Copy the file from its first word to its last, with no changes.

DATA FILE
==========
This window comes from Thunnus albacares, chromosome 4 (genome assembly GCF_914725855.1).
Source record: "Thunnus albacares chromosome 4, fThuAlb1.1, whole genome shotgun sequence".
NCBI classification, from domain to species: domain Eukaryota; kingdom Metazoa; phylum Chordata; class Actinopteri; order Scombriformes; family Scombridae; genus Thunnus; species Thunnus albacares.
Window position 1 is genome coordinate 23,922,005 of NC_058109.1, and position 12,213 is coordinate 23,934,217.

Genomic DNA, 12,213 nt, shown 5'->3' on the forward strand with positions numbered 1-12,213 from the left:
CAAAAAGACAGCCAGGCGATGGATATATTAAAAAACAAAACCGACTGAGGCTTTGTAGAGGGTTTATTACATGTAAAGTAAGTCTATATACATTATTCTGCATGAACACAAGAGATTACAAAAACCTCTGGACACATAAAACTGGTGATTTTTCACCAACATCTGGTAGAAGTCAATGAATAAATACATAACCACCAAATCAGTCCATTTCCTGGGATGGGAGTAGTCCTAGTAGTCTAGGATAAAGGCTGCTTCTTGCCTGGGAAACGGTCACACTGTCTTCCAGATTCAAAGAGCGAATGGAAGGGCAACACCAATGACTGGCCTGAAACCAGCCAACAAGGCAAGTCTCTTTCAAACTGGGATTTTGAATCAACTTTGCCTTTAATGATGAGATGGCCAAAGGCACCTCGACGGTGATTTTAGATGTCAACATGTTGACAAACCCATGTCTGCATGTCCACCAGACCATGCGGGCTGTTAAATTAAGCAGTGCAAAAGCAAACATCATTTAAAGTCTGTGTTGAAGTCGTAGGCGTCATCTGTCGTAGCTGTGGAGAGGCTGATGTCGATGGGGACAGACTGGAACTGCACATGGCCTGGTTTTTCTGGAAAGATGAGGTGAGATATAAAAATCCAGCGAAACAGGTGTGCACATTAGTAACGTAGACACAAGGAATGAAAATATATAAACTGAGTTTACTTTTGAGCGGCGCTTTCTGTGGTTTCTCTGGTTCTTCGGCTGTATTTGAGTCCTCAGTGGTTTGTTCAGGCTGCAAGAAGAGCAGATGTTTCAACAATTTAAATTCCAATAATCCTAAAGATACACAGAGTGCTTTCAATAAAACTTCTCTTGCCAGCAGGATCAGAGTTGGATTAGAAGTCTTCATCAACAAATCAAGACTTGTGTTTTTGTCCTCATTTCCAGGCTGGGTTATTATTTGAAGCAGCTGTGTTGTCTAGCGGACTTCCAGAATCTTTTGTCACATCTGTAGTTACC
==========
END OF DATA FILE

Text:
This window comes from Thunnus albacares, chromosome 4 (genome assembly GCF_914725855.1).
Source record: "Thunnus albacares chromosome 4, fThuAlb1.1, whole genome shotgun sequence".
NCBI classification, from domain to species: domain Eukaryota; kingdom Metazoa; phylum Chordata; class Actinopteri; order Scombriformes; family Scombridae; genus Thunnus; species Thunnus albacares.
Window position 1 is genome coordinate 23,922,005 of NC_058109.1, and position 12,213 is coordinate 23,934,217.

Genomic DNA, 12,213 nt, shown 5'->3' on the forward strand with positions numbered 1-12,213 from the left:
CAAAAAGACAGCCAGGCGATGGATATATTAAAAAACAAAACCGACTGAGGCTTTGTAGAGGGTTTATTACATGTAAAGTAAGTCTATATACATTATTCTGCATGAACACAAGAGATTACAAAAACCTCTGGACACATAAAACTGGTGATTTTTCACCAACATCTGGTAGAAGTCAATGAATAAATACATAACCACCAAATCAGTCCATTTCCTGGGATGGGAGTAGTCCTAGTAGTCTAGGATAAAGGCTGCTTCTTGCCTGGGAAACGGTCACACTGTCTTCCAGATTCAAAGAGCGAATGGAAGGGCAACACCAATGACTGGCCTGAAACCAGCCAACAAGGCAAGTCTCTTTCAAACTGGGATTTTGAATCAACTTTGCCTTTAATGATGAGATGGCCAAAGGCACCTCGACGGTGATTTTAGATGTCAACATGTTGACAAACCCATGTCTGCATGTCCACCAGACCATGCGGGCTGTTAAATTAAGCAGTGCAAAAGCAAACATCATTTAAAGTCTGTGTTGAAGTCGTAGGCGTCATCTGTCGTAGCTGTGGAGAGGCTGATGTCGATGGGGACAGACTGGAACTGCACATGGCCTGGTTTTTCTGGAAAGATGAGGTGAGATATAAAAATCCAGCGAAACAGGTGTGCACATTAGTAACGTAGACACAAGGAATGAAAATATATAAACTGAGTTTACTTTTGAGCGGCGCTTTCTGTGGTTTCTCTGGTTCTTCGGCTGTATTTGAGTCCTCAGTGGTTTGTTCAGGCTGCAAGAAGAGCAGATGTTTCAACAATTTAAATTCCAATAATCCTAAAGATACACAGAGTGCTTTCAATAAAACTTCTCTTGCCAGCAGGATCAGAGTTGGATTAGAAGTCTTCATCAACAAATCAAGACTTGTGTTTTTGTCCTCATTTCCAGGCTGGGTTATTATTTGAAGCAGCTGTGTTGTCTAGCGGACTTCCAGAATCTTTTGTCACATCTGTAGTTACC